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Title: The European Union's animal welfare policy and indigenous peoples' rights : the case of Inuit and seal hunting in Arctic Canada and Greenland
Author: Elfving, Sanna Katariina
ISNI:       0000 0004 5348 4563
Awarding Body: University of Surrey
Current Institution: University of Surrey
Date of Award: 2014
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This thesis investigates whether the European Union (EU) achieves a fair balance between the protection of seals and the rights of indigenous peoples to engage in their traditional economic activities. It does this in the context of the EU legislation on trade in seal products, which imposes a sale and import ban on products from commercial seal hunts, but exempts indigenous peoples from its scope. Despite this exemption, Inuit of Canada have been unable to access the EU market under the legislation. In this thesis, it is argued that the balance is fair, if the EU legislation recognises and respects the rights under the United Nations Declaration on the Rights of Indigenous Peoples; does not impose a disproportionate restriction on the right of indigenous peoples to engage in the commercial exploitation of seal products; is consistent with the EU’s obligations under international trade agreements in that it does not discriminate against products of Inuit origin from Canada as opposed to those from Greenland; and results in improved animal welfare outside the EU. In order to assess what the concept of‘fair balance’ may mean in the context of the EU seal products legislation, this thesis examines three specific legal tests balancing human rights and societal interests. The thesis concludes that despite the EU’s arguments to contrary, the balance is unfair due to the de facto discrimination against products originating Inuit regions of Canada.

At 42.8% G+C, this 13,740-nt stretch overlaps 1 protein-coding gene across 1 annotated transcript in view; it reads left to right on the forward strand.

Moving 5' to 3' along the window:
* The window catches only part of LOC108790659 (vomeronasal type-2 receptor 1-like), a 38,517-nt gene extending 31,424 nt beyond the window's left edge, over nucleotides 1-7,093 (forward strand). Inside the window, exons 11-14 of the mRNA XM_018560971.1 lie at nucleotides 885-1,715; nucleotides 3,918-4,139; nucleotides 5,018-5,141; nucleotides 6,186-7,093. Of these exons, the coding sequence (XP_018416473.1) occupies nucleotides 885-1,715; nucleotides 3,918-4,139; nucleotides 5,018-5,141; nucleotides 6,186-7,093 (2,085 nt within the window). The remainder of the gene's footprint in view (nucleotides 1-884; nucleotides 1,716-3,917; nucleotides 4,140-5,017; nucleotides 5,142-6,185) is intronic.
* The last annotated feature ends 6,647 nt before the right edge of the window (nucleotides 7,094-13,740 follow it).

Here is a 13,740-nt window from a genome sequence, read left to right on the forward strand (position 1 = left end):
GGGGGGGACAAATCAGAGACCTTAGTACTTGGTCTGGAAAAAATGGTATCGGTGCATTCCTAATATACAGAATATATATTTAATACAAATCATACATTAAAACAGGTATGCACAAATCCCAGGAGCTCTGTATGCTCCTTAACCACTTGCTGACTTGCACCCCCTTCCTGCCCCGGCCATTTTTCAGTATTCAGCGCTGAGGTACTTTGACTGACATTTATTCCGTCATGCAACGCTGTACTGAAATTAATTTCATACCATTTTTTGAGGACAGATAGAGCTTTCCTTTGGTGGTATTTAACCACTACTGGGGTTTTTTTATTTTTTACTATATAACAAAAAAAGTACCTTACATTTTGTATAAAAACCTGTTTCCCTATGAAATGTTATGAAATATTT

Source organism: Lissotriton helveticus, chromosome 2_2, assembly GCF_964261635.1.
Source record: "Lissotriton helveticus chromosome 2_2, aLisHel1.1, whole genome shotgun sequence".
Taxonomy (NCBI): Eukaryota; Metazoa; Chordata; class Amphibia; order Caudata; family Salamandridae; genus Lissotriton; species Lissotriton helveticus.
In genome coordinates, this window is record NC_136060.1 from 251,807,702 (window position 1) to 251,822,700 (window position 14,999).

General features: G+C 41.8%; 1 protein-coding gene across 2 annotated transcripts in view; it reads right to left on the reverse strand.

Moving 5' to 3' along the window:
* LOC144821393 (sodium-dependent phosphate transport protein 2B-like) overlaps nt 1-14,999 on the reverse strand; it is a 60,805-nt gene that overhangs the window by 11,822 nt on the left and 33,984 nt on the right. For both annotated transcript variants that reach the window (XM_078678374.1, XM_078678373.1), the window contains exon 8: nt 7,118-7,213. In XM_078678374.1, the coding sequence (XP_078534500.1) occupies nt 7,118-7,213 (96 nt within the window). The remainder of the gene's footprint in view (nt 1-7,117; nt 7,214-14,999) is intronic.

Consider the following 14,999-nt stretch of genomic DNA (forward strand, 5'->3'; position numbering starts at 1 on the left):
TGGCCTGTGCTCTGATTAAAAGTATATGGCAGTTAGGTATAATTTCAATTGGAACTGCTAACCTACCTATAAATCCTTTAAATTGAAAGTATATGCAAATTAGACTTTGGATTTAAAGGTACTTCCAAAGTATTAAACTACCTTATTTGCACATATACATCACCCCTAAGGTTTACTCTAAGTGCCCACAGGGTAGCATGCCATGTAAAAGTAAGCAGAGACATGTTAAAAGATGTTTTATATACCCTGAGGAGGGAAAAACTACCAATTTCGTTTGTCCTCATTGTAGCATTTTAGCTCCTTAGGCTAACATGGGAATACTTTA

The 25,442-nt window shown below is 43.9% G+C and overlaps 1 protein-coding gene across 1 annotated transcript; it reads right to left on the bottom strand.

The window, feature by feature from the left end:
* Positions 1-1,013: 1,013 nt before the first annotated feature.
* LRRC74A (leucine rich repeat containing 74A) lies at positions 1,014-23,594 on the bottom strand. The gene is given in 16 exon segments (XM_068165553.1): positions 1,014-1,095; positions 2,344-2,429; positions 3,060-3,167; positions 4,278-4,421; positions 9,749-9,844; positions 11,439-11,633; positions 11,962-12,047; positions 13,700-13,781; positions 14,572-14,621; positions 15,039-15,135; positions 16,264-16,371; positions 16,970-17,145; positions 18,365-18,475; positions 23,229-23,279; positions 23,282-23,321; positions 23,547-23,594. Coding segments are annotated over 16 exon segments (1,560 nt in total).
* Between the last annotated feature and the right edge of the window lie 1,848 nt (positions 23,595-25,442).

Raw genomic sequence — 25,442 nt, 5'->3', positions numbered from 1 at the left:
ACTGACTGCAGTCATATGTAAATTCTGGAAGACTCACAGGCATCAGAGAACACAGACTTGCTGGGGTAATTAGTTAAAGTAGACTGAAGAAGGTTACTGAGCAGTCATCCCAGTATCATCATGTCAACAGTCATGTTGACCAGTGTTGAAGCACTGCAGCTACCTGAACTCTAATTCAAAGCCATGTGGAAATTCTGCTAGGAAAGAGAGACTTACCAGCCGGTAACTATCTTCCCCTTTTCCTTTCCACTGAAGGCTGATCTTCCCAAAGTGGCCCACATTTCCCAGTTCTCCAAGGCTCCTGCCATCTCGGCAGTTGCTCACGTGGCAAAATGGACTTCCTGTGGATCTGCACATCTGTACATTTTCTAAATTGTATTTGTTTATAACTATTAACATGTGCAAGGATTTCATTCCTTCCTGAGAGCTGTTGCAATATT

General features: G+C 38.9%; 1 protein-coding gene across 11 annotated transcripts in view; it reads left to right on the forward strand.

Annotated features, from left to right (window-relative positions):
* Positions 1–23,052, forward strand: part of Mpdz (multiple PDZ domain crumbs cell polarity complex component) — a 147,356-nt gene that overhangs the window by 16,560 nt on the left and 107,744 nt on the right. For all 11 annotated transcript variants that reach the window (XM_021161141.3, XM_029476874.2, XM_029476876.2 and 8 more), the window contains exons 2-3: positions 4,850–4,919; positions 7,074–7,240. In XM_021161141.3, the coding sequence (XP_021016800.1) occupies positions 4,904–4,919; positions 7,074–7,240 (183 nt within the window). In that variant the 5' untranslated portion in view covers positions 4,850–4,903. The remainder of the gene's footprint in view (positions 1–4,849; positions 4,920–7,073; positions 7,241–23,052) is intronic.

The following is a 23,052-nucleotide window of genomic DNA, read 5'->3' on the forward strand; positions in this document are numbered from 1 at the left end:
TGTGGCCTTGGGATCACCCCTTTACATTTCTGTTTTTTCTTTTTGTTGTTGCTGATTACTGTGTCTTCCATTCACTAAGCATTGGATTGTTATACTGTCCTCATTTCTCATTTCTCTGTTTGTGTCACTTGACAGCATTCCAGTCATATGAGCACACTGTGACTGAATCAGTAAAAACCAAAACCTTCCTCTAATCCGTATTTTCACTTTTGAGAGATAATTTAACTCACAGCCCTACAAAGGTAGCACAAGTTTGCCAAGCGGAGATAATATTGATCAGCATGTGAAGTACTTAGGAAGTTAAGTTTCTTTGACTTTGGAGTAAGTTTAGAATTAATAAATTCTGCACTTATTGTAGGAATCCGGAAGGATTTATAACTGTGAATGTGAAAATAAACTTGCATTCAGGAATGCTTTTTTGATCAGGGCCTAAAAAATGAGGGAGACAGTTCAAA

Supervisor: Not available Sponsor: Not available
Qualification Name: Thesis (Ph.D.) Qualification Level: Doctoral
EThOS ID:  DOI: Not available